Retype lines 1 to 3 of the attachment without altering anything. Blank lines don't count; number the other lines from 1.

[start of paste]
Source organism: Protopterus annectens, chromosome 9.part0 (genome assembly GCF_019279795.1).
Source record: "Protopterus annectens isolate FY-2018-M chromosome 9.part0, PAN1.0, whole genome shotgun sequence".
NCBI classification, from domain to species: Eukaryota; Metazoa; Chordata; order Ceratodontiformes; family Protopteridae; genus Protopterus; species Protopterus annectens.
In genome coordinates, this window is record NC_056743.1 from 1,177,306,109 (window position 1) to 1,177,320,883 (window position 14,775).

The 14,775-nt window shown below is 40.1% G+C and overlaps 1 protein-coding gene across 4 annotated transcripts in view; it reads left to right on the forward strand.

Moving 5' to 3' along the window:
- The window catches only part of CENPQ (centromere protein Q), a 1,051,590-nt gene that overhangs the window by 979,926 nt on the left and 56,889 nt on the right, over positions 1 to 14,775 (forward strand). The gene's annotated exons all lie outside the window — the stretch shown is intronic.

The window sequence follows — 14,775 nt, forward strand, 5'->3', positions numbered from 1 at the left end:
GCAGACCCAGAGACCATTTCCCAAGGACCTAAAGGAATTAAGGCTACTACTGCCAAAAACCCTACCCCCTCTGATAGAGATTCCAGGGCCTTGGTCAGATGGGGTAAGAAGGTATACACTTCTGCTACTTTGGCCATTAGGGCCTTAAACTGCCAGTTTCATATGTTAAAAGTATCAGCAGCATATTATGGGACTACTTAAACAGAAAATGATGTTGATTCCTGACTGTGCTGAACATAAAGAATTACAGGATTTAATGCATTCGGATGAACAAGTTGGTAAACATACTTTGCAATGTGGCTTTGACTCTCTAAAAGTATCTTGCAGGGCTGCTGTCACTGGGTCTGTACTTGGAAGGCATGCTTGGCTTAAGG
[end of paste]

Source organism: Protopterus annectens, chromosome 9.part0 (genome assembly GCF_019279795.1).
Source record: "Protopterus annectens isolate FY-2018-M chromosome 9.part0, PAN1.0, whole genome shotgun sequence".
NCBI classification, from domain to species: Eukaryota; Metazoa; Chordata; order Ceratodontiformes; family Protopteridae; genus Protopterus; species Protopterus annectens.